Get to Know Ešenvalds and Hailstork
Last week I shared a bit about Maurice Duruflé. This week, I’d like to tell you a bit about the other two composers featured on our Shout for Joy concert, which we’ll present on Saturday, May 7 at 7:30 p.m. in the Princeton University Chapel.
Of the newer compositional voices on the scene in the last two decades, one of the freshest and—quickly—most beloved is that of the Latvian Ēriks Ešenvalds. From 2011 to 2013 he was Fellow-Commoner at Trinity College, Cambridge, where he worked closely with that institution’s top-notch choir and its director, Stephen Layton. During that period, he refined and distilled his already-appealing musical style into something even more direct and affecting. I appreciate composer Gabriel Jackson’s summation: “Ēriks Ešenvalds is a dreamer, he gazes up and dreams—of eternity, of paradise, of that better world onto which music can offer a magical window, and he shows us that better world with rare beauty and spiritual integrity.”
The jubilant Te Deum we’re featuring on Shout for Joy was written for the Trinity Choir. At its opening and closing, it unleashes brass fanfares and big choral splashes of sound. The heart of the piece features simple, beguiling, almost folk-like melodies. The combination of brass, organ, percussion, and harp is expertly and tastefully deployed.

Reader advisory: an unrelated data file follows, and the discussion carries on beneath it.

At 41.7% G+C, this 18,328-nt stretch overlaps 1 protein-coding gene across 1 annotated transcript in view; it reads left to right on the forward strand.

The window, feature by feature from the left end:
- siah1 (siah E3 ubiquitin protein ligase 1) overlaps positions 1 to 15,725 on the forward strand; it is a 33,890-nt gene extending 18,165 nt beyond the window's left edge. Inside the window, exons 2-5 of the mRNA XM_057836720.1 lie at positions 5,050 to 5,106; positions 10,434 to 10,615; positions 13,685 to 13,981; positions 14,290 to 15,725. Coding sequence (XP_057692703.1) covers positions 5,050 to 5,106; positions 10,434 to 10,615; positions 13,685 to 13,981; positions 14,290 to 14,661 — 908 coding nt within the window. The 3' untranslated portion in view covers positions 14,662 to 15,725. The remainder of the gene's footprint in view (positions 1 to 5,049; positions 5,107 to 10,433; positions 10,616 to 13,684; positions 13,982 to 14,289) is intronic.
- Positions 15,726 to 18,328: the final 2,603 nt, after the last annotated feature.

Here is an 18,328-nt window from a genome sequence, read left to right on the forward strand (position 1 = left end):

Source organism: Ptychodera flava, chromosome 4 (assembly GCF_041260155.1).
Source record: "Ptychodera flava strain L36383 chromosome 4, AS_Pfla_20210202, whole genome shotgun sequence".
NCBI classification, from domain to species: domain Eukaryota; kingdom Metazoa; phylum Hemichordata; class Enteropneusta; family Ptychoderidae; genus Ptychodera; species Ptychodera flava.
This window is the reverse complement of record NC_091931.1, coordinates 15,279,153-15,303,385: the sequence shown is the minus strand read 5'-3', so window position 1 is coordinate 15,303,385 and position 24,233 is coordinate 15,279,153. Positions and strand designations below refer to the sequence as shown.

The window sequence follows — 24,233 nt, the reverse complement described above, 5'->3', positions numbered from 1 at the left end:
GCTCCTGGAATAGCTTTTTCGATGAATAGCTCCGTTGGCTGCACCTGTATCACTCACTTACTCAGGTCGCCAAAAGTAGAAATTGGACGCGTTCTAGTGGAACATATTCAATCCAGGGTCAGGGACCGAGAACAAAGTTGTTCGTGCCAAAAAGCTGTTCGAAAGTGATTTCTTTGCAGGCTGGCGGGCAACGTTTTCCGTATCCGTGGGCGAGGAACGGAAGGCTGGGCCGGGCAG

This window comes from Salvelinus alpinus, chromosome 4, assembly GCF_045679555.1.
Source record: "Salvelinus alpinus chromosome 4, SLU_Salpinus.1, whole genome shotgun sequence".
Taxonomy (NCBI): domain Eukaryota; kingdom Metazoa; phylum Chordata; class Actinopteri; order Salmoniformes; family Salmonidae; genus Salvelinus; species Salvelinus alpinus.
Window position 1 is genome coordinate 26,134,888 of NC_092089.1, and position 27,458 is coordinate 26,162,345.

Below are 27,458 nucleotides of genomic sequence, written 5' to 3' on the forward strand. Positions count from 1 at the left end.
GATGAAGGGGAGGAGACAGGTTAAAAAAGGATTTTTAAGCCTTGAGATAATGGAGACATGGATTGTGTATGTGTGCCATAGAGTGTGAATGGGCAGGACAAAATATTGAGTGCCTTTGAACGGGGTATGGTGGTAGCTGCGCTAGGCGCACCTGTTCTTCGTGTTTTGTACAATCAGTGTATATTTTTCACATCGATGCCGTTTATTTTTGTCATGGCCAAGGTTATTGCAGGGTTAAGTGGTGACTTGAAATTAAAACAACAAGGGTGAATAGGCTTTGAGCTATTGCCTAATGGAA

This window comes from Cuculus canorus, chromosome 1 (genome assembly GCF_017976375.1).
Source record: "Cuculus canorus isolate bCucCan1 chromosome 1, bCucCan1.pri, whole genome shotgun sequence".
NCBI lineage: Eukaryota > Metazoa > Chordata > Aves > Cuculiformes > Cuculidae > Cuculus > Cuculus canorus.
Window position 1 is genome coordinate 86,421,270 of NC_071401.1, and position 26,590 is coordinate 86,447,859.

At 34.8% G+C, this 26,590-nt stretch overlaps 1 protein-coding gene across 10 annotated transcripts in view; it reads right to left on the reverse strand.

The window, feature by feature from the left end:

The American composer Adolphus Hailstork recently celebrated his 81st birthday. It’s hard to describe his musical style in a word or two. He admits: “I’m pretty eclectic; I’m multistylistic, all the names you want to use, they all fit.” Style aside, though, all of his compositions display excellent craftsmanship, and their richness and breadth and have enriched the repertoire in a wide variety of genres, from operas and symphonies to chamber and choral works. And he’s still active: last month saw the world premiere of a new requiem cantata, A Knee on the Neck, responding to the tragedy of the death of George Floyd, and the LA Philharmonic premiered a new orchestral piece in 2021, after which conductor Thomas Wilkins deemed him the “dean of African American composers.”
Our program features Shout for Joy, an exuberant festival anthem—choir, brass, strings, organ, percussion—inspired by the great Anglican anthems Hailstork sang as a choirboy.
There’s no substitute for hearing these works live—especially in a space as magnificent as the Princeton University Chapel. But in the meantime, I’d love for you to get to know the sounds of these two composers, so I’ve put together a playlist. You’ll hear the two works featured on our Shout for Joy program as well as some works that show these two artists in a different mode, such as Ešenvalds’s mesmerizing Stars, and the gorgeous Adagio from Hailstork’s Symphony No. 1.
by Ryan J. Brandau, Artistic Director